Did the snow bury your thumbtack?

Occasionally – most recently, swiveling down a whimsical trail in Hiroshima where snow fell softly from the heavens – I like to take more than a few moments to stare up at the sky and imagine myself on a map of the world. I like to think of a thumbtack being placed exactly where I am at that very instant, followed by a snapshot to capture the allure and composure of the passing pattern of time. As each snowflake deflects off my goggles and dances on my face, my thoughts meander off-trail to a place neither here nor there. It is so quiet I can almost hear the snowflakes whisper stories to each other as they accumulate one-by-one on the trees, creating a staggering beauty that is nearly impossible to process, yet is as easy on the eyes as anything Monet conceived.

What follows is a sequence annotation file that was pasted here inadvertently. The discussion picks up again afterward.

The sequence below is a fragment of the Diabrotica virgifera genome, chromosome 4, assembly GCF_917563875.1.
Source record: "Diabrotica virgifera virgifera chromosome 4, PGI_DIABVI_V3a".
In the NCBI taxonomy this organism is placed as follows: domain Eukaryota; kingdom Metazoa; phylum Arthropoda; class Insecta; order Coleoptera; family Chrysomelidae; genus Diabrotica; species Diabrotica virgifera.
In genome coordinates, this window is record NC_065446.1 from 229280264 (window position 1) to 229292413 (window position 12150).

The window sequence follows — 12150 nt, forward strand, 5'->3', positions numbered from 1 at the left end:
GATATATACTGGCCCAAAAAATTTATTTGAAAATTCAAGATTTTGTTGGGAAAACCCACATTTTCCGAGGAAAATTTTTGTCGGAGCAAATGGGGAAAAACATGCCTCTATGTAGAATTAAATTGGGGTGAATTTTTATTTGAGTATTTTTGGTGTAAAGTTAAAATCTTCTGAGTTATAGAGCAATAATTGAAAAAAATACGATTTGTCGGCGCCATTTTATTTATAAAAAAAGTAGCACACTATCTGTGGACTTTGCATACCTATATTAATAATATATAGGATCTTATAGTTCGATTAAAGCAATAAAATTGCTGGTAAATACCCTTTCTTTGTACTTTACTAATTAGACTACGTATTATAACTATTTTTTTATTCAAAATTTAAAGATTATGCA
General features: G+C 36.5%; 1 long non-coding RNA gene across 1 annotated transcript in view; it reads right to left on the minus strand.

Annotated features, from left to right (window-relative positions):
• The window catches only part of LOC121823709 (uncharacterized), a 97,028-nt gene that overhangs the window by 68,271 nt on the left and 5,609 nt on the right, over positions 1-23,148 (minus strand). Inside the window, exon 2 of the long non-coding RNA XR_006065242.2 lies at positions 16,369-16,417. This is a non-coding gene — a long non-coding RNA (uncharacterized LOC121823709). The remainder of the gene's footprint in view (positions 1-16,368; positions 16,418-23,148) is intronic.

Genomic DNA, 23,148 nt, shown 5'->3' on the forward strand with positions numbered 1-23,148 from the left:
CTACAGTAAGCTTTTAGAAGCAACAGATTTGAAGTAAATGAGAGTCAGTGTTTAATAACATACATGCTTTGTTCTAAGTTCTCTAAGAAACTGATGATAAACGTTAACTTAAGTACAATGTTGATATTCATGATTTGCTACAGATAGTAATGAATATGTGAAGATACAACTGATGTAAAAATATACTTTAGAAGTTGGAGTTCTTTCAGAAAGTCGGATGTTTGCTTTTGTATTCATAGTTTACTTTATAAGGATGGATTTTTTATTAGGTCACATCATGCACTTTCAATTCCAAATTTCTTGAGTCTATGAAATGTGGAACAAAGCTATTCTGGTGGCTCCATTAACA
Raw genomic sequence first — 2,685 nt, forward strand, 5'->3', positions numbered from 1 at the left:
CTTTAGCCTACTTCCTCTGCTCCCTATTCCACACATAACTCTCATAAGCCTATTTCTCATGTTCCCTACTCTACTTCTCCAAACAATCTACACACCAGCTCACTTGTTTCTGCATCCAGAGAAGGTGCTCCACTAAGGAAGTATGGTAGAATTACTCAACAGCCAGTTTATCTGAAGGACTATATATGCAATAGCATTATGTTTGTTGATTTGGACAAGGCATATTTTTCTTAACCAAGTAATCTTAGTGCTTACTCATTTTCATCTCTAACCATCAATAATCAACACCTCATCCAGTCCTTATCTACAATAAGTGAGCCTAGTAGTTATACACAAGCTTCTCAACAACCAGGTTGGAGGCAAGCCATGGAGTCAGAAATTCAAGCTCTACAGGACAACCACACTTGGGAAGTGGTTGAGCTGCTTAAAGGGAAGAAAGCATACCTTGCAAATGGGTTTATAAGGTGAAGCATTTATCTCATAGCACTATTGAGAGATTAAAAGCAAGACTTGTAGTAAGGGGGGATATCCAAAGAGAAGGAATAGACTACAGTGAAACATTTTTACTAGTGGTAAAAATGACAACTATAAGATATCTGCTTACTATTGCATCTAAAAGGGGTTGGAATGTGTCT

Simple beauty, the best kind.

Thumbtacks may represent places we have been, or places we want to go, but it seems a bit silly to think these tacks are anything but plastic, simply marking a place and space in time. Our experiences and memories are what we truly take home. And sharing, experiencing, and reminiscing in them is what makes all this globetrotting so comfortingly endearing.

A Mountain in Hiroshima:

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It is 4:45am on the first day of 2011 and I am about to catch a train, a ferry, another train, and finally a bus to make it to my final destination: Kochi!

Total Travel Time: 7.5 hours. One Way.
Distance: Unknown.